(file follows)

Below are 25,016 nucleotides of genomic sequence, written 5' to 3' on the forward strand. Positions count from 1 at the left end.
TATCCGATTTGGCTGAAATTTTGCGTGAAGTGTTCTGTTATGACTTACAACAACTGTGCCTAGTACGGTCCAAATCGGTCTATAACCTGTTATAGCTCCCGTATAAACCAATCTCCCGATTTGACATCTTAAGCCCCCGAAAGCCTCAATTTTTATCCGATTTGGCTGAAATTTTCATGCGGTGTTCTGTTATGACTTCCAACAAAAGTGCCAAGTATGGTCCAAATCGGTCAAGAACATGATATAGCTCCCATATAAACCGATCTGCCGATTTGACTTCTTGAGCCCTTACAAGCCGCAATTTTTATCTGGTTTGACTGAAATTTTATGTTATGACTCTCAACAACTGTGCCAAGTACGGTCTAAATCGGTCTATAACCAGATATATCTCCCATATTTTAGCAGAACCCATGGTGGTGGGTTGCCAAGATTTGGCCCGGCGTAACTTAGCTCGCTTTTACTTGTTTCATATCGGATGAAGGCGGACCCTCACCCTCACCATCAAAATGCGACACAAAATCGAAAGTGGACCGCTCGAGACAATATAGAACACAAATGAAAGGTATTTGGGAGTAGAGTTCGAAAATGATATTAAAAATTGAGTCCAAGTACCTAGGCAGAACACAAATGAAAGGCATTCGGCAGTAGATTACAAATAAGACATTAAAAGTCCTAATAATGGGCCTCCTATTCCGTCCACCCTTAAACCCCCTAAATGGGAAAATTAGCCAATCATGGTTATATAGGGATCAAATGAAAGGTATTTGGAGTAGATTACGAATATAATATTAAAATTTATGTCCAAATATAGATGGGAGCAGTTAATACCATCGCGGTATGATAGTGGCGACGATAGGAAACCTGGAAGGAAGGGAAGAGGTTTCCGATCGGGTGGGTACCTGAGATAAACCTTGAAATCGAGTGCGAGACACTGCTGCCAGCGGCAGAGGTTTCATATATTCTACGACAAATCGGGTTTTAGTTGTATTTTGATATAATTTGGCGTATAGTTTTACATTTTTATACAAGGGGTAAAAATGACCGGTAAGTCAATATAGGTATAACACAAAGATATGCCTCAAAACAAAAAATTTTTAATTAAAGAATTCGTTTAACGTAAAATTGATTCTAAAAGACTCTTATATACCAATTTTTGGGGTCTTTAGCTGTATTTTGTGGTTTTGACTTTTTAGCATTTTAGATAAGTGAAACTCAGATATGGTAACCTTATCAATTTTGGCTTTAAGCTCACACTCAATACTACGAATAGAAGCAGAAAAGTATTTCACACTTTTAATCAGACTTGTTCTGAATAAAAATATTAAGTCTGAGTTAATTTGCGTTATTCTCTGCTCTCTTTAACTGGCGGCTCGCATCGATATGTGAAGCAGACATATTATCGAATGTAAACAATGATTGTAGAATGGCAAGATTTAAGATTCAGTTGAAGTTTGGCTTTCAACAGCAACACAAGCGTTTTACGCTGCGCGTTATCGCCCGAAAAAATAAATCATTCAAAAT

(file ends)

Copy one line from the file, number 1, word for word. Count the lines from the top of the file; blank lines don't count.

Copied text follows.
Below are 25,016 nucleotides of genomic sequence, written 5' to 3' on the forward strand. Positions count from 1 at the left end.